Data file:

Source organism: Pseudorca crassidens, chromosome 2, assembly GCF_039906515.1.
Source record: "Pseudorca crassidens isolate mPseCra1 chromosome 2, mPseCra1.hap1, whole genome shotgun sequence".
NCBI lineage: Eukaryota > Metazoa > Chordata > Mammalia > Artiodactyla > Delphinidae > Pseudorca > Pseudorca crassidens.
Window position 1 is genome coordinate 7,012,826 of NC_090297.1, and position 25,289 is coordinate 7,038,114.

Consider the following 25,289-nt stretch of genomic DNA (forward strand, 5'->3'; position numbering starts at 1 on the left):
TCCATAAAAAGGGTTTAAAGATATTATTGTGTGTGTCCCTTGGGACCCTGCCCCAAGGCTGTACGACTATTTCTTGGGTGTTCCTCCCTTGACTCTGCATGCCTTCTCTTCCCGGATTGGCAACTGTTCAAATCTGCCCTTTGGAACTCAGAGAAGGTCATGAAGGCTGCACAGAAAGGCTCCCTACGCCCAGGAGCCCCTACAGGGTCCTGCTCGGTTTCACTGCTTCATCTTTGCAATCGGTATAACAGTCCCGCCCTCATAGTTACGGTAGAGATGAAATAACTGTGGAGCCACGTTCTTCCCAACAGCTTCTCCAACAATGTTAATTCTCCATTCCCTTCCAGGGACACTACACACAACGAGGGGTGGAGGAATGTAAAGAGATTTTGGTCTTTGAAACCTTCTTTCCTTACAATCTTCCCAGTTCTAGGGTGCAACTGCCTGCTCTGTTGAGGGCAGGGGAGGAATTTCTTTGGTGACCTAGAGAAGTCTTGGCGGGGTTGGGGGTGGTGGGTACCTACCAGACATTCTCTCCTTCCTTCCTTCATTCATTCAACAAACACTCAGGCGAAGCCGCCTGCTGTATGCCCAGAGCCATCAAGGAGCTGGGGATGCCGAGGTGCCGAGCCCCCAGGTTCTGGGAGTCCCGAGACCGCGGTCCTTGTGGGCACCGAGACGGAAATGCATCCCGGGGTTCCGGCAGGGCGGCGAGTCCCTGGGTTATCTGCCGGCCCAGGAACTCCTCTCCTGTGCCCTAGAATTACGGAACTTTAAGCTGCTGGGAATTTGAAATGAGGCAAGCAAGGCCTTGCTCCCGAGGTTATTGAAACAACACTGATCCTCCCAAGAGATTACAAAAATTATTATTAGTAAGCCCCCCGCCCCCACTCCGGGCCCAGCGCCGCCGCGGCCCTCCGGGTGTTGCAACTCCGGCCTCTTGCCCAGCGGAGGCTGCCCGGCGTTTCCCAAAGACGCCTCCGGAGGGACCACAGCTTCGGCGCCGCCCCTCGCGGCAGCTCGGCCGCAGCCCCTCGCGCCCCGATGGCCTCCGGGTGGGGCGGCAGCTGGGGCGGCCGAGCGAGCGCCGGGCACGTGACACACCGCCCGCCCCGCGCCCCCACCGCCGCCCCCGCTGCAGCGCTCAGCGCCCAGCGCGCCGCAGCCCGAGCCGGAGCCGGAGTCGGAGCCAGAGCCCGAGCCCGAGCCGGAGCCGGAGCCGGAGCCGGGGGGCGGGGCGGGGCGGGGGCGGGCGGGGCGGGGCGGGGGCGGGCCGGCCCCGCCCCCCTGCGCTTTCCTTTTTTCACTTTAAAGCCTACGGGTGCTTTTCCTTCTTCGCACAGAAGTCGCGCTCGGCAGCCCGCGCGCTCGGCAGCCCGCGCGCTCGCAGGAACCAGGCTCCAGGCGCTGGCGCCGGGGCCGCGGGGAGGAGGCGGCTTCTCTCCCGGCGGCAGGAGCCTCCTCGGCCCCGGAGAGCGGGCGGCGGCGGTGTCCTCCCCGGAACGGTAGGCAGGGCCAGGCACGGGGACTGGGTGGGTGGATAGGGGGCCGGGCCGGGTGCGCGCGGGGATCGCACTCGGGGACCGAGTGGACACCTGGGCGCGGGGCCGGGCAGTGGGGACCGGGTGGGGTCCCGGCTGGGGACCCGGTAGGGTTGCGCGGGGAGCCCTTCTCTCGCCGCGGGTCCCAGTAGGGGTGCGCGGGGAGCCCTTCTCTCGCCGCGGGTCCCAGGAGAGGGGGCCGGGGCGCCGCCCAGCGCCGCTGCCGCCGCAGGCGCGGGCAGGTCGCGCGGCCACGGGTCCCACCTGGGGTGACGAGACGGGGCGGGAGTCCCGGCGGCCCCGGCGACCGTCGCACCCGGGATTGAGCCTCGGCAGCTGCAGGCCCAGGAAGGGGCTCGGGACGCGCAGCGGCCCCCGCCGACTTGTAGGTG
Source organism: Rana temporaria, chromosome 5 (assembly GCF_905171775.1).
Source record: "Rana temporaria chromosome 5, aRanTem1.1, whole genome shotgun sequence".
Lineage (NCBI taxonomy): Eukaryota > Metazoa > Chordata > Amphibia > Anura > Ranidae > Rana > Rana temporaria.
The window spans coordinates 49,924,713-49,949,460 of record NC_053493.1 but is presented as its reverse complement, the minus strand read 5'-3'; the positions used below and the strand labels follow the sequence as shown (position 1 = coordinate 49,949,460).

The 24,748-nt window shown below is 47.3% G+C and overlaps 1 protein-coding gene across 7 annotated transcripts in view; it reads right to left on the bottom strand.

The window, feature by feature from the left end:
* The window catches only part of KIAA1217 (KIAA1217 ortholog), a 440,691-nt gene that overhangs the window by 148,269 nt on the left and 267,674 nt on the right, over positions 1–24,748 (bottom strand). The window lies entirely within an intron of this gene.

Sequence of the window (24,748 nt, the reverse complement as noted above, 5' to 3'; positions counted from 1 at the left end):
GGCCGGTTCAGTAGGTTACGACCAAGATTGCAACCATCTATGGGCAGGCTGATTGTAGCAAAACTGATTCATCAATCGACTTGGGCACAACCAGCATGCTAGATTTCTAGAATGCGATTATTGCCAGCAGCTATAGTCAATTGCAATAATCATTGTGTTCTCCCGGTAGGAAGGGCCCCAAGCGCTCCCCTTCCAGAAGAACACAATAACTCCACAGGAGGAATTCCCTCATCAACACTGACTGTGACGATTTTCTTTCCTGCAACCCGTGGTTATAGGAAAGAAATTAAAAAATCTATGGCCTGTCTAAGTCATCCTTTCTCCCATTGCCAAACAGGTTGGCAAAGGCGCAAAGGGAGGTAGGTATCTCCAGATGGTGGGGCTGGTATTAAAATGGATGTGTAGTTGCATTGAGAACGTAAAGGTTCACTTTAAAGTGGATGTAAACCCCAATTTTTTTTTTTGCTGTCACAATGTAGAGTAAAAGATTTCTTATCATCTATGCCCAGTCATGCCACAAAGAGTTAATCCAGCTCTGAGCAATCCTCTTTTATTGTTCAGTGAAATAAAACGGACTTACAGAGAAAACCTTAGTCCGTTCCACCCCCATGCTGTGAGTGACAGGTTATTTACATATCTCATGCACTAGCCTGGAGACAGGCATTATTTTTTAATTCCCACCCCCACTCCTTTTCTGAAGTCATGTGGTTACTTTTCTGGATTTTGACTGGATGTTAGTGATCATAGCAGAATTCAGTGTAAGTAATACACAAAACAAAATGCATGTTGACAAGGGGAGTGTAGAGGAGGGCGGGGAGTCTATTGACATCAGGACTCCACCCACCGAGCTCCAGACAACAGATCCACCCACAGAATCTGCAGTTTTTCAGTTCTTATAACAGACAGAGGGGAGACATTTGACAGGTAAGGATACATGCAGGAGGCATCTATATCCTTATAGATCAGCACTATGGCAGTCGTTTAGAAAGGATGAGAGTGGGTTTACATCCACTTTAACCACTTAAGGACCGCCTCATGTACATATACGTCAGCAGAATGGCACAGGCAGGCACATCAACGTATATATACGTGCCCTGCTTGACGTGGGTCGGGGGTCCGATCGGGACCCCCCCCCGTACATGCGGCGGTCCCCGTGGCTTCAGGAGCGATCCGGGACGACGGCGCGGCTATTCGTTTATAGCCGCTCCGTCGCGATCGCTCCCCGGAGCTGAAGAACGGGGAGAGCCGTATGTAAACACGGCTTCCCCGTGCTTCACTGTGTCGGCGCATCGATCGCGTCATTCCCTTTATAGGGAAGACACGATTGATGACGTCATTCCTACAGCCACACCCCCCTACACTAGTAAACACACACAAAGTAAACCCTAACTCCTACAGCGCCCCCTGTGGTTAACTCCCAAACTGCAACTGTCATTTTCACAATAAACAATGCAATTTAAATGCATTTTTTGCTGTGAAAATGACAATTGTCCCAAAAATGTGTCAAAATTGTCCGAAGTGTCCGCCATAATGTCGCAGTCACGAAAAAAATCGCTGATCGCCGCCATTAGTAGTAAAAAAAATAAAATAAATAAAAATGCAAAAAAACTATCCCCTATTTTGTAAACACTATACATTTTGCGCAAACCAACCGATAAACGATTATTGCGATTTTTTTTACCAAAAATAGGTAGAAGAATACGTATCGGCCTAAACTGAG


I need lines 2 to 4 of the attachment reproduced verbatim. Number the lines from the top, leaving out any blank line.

Source record: "Pseudorca crassidens isolate mPseCra1 chromosome 2, mPseCra1.hap1, whole genome shotgun sequence".
NCBI lineage: Eukaryota > Metazoa > Chordata > Mammalia > Artiodactyla > Delphinidae > Pseudorca > Pseudorca crassidens.
Window position 1 is genome coordinate 7,012,826 of NC_090297.1, and position 25,289 is coordinate 7,038,114.